Saturday, 15 October 2011

Do you sell your quilts?

Quilt making for me has always been about relaxing from real life, enjoying experimenting with new ideas with the end result being things to give away as gifts or to take part in a swap.

Quilt making for me has never, nor ever will be, about making quilts to sell. Then pressure steps into the equation and the whole point of quilting is to get away from pressure.

A few years ago my father 'volunteered' me to a lady he played bridge with, who was looking for someone to turn her 'lifelong collection of batiks' into a quilt. I wasn't wild about the idea but felt I had no alternative to say 'yes' if they were to remain happy bridge partners.

A couple of weeks later two big boxes arrived at my house...full of old clothes. What no one had told me was that this Malaysian lady's collection of 'batiks' was in fact her old saris and such like that she had worn over the years and the fabric required to make the quilt would be provided by cutting off all the cuffs, pleats, button holes, hemlines etc etc. The note with the boxes thanked me for my kindness and said she would be pleased to receive a 'super king size' quilt.

I won't go into how I felt at this point suffice to say I knew it was going to be a very simple pattern that I attempted. Many months later the requested quilt was completed and then came the awkward question of 'how much?' I had spent  hours and hours on the quilt but I just felt asking for what it would have cost if I had charged myself out at an hourly rate would have been so mind-numbingly huge, that I chickened out and asked her to 'pay me what you think it is worth.'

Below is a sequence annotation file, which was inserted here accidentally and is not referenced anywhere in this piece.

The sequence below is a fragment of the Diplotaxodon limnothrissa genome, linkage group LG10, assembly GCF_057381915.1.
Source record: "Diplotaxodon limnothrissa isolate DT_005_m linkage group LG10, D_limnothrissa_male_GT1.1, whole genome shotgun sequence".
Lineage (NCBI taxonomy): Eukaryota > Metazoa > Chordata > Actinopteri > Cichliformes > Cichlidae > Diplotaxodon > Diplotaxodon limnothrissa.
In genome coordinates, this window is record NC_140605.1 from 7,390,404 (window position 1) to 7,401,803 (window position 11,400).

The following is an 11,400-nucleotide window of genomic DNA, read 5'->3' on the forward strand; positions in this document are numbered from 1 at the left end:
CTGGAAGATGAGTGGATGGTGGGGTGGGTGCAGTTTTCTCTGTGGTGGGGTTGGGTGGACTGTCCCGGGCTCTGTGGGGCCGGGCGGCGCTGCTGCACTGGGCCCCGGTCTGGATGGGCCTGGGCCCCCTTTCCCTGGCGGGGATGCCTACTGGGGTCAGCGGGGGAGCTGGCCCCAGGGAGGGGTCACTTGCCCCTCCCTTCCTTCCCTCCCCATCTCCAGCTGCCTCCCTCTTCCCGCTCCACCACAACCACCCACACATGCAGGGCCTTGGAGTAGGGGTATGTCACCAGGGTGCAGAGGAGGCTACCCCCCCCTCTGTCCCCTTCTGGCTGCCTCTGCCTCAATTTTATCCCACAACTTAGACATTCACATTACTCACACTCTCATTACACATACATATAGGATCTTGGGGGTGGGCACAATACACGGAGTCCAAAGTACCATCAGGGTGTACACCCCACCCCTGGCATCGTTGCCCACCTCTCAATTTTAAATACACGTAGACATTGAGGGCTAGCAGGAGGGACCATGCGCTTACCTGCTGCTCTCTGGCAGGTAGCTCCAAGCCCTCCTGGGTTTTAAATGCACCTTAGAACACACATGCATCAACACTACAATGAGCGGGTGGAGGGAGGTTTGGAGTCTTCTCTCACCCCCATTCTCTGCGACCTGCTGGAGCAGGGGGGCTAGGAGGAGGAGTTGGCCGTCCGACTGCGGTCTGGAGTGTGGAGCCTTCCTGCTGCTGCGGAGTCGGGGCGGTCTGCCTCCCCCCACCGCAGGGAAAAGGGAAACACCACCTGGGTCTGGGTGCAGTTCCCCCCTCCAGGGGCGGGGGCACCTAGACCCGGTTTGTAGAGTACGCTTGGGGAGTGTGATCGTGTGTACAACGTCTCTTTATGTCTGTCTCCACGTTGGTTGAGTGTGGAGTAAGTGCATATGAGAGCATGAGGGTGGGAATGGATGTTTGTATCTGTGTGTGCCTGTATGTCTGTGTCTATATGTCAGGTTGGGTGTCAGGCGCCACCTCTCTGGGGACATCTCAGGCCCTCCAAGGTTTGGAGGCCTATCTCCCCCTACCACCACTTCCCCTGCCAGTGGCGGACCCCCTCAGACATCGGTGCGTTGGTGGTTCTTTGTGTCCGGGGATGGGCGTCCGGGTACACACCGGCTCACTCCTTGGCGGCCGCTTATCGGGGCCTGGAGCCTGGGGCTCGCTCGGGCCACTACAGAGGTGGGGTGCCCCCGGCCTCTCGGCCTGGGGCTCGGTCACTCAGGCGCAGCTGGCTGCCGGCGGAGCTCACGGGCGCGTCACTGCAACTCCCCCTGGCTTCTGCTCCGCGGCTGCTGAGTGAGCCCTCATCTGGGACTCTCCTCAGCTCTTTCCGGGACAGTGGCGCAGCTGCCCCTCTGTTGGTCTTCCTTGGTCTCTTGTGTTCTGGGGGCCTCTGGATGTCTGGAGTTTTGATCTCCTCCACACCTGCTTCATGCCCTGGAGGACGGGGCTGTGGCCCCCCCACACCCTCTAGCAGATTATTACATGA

She sent a cheque but it was so far short of the mark that it made me realise that non-quilters really have no idea of the hours we actually spend creating something and that if I was going to do it again, it would most definitely not be a super-king size quilt and I'd only do it if I had control over the design and the fabrics. I also concluded you're not going to be taking early retirement just by making quilts so I will only make for others infrequently and when I do, whatever is spent on supplies, I will double for my time which I do realise is still well short of a quilts actual worth.

Fast forward to a month ago and a work colleague asked me if I would make a quilt for her to give to a friend with a 'nautical' feel.  I thought about it for a bit, memory sufficiently dulled by the batik experience and said yes. In my head, nautical was all about bits of driftwood, a beachy, laid back kind of feel and I thought I could achieve that. She thought that too but unfortunately she didn't think her friend would; she thought his idea of nautical would be: